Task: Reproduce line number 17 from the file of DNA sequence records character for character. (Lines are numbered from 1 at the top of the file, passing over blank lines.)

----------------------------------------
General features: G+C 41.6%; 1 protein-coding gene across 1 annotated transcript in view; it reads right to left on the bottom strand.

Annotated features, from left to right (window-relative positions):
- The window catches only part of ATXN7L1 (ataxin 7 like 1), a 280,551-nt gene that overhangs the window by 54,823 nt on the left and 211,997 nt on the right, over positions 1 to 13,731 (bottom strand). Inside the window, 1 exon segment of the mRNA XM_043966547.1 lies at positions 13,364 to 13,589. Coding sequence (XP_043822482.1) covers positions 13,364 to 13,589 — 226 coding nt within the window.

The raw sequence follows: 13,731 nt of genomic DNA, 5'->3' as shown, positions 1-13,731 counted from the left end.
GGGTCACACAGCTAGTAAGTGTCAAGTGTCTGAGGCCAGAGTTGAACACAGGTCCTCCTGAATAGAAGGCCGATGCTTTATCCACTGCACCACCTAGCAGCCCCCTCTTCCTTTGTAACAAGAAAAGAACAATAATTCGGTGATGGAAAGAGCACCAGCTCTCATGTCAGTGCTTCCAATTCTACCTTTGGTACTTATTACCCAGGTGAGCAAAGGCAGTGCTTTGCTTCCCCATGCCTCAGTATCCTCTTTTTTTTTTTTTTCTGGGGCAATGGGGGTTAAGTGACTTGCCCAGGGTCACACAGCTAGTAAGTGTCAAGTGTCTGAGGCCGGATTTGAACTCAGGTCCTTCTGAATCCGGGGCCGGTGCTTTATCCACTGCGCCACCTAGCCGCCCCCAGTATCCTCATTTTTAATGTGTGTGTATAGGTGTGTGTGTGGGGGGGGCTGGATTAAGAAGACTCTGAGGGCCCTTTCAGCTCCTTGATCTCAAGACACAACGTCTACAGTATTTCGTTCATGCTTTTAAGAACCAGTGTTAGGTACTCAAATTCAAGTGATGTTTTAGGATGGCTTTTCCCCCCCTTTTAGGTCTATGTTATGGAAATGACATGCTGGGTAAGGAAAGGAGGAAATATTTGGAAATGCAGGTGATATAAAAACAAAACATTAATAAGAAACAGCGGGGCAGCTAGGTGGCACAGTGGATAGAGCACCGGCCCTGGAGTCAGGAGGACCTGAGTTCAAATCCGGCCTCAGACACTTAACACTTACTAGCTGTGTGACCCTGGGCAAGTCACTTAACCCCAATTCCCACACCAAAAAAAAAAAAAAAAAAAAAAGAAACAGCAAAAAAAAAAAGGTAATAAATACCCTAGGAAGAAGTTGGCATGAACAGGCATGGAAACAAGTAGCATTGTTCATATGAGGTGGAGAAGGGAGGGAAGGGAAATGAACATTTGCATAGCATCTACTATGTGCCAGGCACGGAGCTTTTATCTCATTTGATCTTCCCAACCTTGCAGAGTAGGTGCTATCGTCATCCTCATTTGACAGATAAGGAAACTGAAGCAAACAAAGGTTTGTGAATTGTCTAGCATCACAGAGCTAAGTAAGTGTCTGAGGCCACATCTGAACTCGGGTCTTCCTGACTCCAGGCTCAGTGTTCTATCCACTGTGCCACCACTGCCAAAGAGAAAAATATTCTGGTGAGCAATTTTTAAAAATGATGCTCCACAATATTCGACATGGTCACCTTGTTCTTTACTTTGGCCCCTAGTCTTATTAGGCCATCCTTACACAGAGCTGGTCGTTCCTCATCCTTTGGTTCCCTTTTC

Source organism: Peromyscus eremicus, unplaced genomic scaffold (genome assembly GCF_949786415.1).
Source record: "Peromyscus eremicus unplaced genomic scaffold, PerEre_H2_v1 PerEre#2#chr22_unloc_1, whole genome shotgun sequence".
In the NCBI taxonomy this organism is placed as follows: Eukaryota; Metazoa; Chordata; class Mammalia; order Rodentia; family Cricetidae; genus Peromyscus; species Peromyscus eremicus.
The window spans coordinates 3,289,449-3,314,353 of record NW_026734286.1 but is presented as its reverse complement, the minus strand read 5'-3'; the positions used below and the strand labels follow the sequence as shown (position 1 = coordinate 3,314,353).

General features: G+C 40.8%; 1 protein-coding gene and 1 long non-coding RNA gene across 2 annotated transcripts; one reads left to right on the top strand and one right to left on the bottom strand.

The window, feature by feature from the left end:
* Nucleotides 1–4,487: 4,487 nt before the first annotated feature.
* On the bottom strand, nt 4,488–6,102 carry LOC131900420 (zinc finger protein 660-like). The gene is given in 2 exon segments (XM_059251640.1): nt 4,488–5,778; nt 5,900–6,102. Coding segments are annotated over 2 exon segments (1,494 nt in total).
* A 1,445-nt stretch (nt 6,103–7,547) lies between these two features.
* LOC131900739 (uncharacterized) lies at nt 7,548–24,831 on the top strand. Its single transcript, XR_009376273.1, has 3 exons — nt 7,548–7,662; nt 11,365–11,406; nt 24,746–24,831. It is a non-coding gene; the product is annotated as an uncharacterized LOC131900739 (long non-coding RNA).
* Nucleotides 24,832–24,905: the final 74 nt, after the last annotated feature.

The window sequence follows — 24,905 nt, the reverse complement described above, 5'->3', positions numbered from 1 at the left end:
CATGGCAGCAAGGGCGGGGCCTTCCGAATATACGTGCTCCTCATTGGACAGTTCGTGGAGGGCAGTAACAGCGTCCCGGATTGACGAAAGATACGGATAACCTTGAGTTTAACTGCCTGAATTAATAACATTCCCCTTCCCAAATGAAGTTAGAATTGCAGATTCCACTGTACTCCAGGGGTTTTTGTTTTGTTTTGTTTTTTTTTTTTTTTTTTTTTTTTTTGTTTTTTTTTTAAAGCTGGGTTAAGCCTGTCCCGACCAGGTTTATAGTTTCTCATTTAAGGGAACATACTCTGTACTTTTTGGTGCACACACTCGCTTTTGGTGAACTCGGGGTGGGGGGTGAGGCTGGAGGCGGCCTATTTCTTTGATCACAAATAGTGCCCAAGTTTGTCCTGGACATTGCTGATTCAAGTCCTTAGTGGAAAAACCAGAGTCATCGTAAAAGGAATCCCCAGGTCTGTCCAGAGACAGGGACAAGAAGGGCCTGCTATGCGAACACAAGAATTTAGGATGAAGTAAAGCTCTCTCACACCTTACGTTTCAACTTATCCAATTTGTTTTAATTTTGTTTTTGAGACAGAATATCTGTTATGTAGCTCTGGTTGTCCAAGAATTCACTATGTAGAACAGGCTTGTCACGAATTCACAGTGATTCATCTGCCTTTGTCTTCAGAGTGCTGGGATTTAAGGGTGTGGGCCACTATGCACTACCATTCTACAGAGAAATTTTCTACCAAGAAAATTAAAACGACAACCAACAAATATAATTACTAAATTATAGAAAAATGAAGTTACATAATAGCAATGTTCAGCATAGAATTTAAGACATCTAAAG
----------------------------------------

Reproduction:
The window sequence follows — 24,905 nt, the reverse complement described above, 5'->3', positions numbered from 1 at the left end: